2.6.1. Securing raw materials
2.6.2. Agreements with retailers and other sellers
Many small scale processors buy fruits and vegetables daily from their nearest public market. Although this is simple and straightforward, it creates a number of problems for a business: for example, the processors have little control over the price charged by traders each day and because of the large seasonal price fluctuations that characterise these raw materials, this makes financial planning and control over cashflow more difficult (Section 2.3.4). The processor is also unable to schedule the raw materials in the quantities required and it is common for production to fail to meet a target because there are simply not enough fruits and vegetables for sale on a particular day. Additionally, the processor has no control over the way fruits and vegetables are handled during harvest and transport to the markets and therefore no influence over the quality of the raw materials that are available (see also Section 2.7.2).
To address these problems, a processor can arrange contracts with either traders or farmers, in an attempt to have greater control over the amount of raw materials available for processing each day and their quality and price. This is not a common arrangement at present in most developing countries, possibly because commercial food processing is a relatively recent activity and there is no history of collaboration and formal contracts. However, where this has been done, there are benefits to both processor and suppliers, provided that the arrangements are made honourably and there is mutual trust. The benefits to farmers are a guaranteed price for their crop, based on a sliding scale of quality and a guaranteed market when it is harvested.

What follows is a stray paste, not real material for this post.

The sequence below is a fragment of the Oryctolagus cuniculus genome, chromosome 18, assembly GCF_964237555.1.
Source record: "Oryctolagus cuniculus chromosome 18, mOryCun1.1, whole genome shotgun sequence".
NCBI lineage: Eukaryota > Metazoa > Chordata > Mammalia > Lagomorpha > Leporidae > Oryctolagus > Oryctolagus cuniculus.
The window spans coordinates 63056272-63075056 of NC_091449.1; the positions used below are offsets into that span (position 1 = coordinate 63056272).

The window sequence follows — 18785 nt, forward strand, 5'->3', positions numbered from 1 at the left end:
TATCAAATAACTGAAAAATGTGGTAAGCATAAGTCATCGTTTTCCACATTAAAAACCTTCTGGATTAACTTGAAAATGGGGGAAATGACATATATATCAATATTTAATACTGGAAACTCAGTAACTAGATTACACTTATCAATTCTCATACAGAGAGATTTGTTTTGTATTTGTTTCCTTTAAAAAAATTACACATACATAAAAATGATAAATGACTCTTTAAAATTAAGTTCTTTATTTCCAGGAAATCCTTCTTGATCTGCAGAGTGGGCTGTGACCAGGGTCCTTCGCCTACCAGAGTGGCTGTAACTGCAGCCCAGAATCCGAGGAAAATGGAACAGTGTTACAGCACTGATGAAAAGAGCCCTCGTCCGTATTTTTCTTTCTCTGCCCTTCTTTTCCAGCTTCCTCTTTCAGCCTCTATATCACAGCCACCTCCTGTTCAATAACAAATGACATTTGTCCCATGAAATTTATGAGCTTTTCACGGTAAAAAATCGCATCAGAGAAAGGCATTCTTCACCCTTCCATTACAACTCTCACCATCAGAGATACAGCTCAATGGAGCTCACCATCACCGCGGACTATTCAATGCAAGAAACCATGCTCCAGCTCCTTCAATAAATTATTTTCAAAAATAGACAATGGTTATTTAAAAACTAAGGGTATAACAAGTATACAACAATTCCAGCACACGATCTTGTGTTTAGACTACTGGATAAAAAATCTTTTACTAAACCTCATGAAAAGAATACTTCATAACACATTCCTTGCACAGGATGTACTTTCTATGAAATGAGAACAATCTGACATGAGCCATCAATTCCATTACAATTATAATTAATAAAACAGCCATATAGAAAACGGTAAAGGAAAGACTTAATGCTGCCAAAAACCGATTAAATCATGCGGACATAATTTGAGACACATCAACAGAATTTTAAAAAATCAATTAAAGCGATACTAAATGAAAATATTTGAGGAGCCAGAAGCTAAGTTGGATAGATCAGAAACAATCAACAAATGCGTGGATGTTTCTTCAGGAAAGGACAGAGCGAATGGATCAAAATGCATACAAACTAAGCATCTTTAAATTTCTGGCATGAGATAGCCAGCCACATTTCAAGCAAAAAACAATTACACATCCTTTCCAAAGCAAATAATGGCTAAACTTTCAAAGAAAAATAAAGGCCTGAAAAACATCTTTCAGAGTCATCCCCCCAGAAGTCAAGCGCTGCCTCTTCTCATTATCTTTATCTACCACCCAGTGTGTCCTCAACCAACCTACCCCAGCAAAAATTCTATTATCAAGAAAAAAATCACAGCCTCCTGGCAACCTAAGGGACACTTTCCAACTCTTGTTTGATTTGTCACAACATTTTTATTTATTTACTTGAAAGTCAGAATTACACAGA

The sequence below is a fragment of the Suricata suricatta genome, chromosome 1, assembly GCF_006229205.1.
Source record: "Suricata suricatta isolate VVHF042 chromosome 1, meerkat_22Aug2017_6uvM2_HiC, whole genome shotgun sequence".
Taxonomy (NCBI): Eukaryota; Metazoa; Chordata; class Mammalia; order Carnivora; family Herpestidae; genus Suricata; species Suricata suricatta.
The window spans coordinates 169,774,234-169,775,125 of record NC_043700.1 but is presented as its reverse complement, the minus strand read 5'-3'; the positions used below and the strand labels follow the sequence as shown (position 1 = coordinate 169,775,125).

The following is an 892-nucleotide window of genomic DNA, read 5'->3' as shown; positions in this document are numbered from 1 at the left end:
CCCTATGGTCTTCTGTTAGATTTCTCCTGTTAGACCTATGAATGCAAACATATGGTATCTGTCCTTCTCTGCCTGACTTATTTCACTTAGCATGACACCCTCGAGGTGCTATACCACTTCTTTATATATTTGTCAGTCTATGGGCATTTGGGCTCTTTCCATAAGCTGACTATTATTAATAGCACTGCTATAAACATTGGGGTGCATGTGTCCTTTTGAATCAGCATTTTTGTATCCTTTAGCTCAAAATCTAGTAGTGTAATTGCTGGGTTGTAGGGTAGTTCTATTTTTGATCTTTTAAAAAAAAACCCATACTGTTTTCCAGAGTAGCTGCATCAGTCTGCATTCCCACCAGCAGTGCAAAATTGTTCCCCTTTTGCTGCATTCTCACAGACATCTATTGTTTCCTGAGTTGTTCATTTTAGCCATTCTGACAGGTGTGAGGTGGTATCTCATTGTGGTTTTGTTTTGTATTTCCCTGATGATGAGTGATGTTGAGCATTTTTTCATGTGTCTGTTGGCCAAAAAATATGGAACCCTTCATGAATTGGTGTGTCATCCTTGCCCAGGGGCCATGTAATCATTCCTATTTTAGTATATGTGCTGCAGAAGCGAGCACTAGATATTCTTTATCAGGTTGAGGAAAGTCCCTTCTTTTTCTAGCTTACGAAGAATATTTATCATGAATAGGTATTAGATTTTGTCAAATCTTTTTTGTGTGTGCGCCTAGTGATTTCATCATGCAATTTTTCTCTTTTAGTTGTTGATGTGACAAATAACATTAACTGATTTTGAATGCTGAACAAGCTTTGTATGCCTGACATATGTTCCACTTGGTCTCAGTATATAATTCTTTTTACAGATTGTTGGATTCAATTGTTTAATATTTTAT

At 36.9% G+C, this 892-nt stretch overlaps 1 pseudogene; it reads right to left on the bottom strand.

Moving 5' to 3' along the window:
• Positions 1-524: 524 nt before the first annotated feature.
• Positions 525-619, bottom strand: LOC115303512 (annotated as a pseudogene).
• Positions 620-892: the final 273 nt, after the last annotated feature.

However, the traders who tour an area to buy crops provide a number of benefits to farmers that processors should not ignore when arranging contracts: for example the traders frequently buy the whole crop, regardless of quality and either sort it themselves for different markets or sell it on to wholesalers who do the sorting. From the farmers' perspective, they receive payment at the farm, without having to worry about marketing their crop or disposal of substandard items. Although farmers have a 'guaranteed' market by selling to traders, they have virtually no control over the prices offered and can be exploited, particularly at the peak of a growing season when there is an over-supply of a particular crop.
Traders also provide a number of other services that farmers may find difficult to obtain elsewhere: traders may be the only realistic source of farming tools and other inputs such as seeds; they are also a source of immediate informal credit, which farmers may require to buy inputs or for other needs such as funerals and weddings. Although the interest payments on such loans may be much higher than those charged on commercial loans, farmers often have no access to banks or other lenders and in practice have no choice. In many countries, large numbers of farmers are permanently indebted to traders for their lifetimes and are only released from the debt by sale of land.
When processors begin to negotiate contracts with farmers, they should therefore be aware that farmers may be unwilling to break the existing arrangements with traders, either because of genuine fears that they will lose the services provided or because they are indebted to traders and have no ability to make other arrangements. The local power of traders should not be under-estimated and may range from a refusal to offer further loans to farmers, a threat not to buy the crop again if sales are made directly to processors, a demand that farmers repay loans immediately and in extreme cases, physical violence.
Despite the problems described above, there are possibilities for processors to agree contracts to supply fruits and vegetables of a specified variety and quality with individual farmers or with groups of farmers who may be working cooperatively.